Over 100 million prescriptions for NSAIDs are written each year.
However, patients who regularly take NSAIDs have an increased risk of small intestinal mucosal ulceration and bleeding. This may present as anemia of undetermined GI origin, or protein loss.
At this time, the prevalence and severity of small intestinal lesions remains unclear. Although, a previous autopsy study found nonspecific small ulcerations in 8% of NSAID users, compared with 0.6% of nonusers.
In this study, researchers from Houston, Texas, assessed the utility of the Given Video Endoscopic Capsule (VCE) System in detecting NSAID-induced small intestinal injury.
Dr David Graham's team enrolled 41 ambulatory patients with various types of arthritides in the study. The patients' mean age was 49.5 years.
Of the 40 participants, 21 took NSAIDs daily, for more than 3 months duration, and 20 controls took acetaminophen alone or nothing. The research team excluded subjects who took low dose ASA.
All patients fasted overnight and underwent VCE.
|The team identified severe injury in 33% of NSAID users.|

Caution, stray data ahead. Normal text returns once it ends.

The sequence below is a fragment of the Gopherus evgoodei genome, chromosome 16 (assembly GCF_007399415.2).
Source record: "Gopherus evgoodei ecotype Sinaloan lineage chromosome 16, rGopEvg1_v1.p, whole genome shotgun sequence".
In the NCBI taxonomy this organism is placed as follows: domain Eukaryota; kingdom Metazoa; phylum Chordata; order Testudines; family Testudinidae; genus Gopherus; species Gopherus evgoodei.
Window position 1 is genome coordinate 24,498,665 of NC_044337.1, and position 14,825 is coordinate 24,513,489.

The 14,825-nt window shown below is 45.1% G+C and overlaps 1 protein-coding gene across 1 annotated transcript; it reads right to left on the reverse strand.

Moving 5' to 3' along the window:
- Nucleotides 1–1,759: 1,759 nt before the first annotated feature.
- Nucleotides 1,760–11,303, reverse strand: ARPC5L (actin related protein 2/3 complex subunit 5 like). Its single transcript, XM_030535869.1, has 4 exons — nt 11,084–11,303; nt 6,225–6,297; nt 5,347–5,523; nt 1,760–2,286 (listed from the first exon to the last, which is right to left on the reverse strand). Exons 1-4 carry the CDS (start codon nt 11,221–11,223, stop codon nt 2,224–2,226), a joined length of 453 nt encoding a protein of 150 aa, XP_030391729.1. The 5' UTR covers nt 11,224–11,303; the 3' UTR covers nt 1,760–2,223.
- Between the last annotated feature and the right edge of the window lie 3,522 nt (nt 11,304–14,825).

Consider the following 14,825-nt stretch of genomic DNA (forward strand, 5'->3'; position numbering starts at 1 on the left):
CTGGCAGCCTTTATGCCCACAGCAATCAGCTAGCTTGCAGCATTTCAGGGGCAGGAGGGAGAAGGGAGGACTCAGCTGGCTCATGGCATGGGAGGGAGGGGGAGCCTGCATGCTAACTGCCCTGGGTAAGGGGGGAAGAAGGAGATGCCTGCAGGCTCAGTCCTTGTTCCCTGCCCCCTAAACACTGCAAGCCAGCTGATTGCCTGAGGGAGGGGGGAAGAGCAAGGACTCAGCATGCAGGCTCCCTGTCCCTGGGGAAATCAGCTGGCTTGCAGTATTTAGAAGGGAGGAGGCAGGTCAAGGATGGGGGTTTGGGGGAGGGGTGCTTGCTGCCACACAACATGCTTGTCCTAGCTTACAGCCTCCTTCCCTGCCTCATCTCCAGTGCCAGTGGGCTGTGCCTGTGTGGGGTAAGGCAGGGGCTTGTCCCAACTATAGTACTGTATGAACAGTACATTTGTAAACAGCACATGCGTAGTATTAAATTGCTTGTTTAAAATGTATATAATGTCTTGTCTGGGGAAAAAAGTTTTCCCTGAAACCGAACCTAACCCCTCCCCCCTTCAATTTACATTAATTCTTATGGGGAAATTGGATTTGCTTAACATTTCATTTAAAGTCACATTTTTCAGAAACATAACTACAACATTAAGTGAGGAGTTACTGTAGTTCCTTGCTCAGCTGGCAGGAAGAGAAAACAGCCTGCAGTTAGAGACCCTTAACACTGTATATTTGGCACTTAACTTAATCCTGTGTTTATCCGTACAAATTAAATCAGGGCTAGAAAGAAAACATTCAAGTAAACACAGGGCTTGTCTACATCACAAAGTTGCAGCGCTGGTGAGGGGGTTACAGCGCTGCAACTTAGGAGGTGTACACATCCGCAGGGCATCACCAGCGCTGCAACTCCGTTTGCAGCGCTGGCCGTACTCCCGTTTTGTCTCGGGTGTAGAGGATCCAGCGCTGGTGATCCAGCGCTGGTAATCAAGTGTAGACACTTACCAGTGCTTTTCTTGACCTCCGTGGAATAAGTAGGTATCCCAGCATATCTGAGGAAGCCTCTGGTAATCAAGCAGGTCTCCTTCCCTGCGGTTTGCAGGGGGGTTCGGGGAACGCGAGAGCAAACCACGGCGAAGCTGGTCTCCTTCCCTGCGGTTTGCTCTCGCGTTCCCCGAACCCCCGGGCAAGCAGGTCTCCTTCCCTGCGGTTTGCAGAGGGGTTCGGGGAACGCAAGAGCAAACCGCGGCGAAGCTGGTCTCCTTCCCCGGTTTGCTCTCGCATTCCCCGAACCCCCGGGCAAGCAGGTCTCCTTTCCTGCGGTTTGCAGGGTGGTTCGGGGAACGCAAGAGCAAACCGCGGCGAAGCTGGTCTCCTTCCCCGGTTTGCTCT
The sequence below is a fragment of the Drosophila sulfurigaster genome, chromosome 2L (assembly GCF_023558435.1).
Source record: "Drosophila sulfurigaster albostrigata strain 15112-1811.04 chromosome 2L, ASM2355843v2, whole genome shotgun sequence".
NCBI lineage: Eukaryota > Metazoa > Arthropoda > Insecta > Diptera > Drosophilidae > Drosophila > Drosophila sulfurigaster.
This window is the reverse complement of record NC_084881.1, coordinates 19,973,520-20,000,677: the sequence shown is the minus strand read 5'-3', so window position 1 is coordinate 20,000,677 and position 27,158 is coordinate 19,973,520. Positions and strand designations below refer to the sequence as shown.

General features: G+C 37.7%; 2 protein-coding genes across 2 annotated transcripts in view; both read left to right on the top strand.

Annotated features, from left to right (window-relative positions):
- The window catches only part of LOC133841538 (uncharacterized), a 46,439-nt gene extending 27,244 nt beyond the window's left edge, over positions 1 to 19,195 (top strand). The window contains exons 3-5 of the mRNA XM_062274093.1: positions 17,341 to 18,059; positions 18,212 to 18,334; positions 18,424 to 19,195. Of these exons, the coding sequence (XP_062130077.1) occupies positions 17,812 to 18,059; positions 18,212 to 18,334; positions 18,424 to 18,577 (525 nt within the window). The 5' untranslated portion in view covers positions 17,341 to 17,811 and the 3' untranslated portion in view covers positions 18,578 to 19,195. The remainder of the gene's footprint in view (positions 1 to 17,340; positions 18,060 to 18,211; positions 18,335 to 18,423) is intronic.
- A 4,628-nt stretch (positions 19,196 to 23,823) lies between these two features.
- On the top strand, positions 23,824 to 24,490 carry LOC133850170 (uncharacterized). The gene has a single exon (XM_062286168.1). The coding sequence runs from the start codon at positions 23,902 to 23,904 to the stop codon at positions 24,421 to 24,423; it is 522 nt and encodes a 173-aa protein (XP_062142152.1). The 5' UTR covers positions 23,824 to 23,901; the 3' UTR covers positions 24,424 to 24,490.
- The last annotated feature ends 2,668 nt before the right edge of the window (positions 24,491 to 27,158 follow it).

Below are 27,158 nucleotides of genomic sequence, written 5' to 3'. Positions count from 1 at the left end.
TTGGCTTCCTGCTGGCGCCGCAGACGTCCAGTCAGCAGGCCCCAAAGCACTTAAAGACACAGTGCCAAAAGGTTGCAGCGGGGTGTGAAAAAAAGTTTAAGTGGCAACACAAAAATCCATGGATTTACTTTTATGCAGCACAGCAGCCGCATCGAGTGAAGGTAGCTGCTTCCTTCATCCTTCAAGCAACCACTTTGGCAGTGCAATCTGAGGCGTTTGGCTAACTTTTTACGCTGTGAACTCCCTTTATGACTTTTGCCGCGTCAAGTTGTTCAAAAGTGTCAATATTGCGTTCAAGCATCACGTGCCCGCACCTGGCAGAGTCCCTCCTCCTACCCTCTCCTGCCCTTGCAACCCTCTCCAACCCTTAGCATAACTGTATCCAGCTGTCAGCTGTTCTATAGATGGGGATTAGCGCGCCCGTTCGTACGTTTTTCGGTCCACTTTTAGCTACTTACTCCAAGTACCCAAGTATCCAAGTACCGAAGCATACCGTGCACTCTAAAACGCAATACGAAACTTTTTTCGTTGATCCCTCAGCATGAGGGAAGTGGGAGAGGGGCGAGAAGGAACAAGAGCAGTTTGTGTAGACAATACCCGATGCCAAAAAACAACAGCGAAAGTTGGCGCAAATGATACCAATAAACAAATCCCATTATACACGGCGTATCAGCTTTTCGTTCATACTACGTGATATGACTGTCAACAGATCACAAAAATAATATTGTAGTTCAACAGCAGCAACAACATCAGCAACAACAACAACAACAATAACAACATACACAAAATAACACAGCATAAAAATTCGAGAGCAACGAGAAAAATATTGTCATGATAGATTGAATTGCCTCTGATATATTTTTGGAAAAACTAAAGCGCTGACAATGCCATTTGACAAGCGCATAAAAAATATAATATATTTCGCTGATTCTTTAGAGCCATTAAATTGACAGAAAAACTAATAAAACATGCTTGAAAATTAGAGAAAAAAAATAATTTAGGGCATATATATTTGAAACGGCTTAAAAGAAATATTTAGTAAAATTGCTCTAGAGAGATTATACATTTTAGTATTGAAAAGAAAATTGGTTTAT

|American Gastroenterological Association|
The pylorus was marked on each video. Then 2 investigators who were blinded to the subjects' therapy reviewed each video, beginning after the pylorus.
The team used definite erosions as the critical variable to predict population subsets.
The researchers found the VCE detected erosions in 42% of NSAID users, compared to 5% in non-NSAID users.
Furthermore, the team identified severe injury in 33% of NSAID users, compared with 0% of non-users.
They found that the typical lesion in subjects with severe damage was a lesion resembling a coral polyp. This is known as a coral polyp ulcer, or erosion, depending on size.
Dr Graham's team determined that severe damage was associated with high dose indomethacin, naproxen, and ibuprofen use.
They also found that small intestinal mucosal injury with diffuse erosions/ulcerations was approximately 4-fold more common than predicted in the autopsy study.
The researchers concluded that NSAID small bowel injury is common.
However, it is now possible to develop grading scales, and to investigate clinical correlations of endoscopic small intestinal damage.